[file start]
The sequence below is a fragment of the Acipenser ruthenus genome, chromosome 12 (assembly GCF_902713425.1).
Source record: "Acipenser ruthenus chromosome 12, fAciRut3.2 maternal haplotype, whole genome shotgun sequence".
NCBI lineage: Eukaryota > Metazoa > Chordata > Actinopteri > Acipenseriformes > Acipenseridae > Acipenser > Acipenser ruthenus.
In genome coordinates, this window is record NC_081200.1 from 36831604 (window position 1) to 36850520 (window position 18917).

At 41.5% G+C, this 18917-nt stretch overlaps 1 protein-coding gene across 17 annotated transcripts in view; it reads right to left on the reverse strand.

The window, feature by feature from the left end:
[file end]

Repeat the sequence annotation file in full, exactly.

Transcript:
The sequence below is a fragment of the Acipenser ruthenus genome, chromosome 12 (assembly GCF_902713425.1).
Source record: "Acipenser ruthenus chromosome 12, fAciRut3.2 maternal haplotype, whole genome shotgun sequence".
NCBI lineage: Eukaryota > Metazoa > Chordata > Actinopteri > Acipenseriformes > Acipenseridae > Acipenser > Acipenser ruthenus.
In genome coordinates, this window is record NC_081200.1 from 36831604 (window position 1) to 36850520 (window position 18917).

At 41.5% G+C, this 18917-nt stretch overlaps 1 protein-coding gene across 17 annotated transcripts in view; it reads right to left on the reverse strand.

The window, feature by feature from the left end: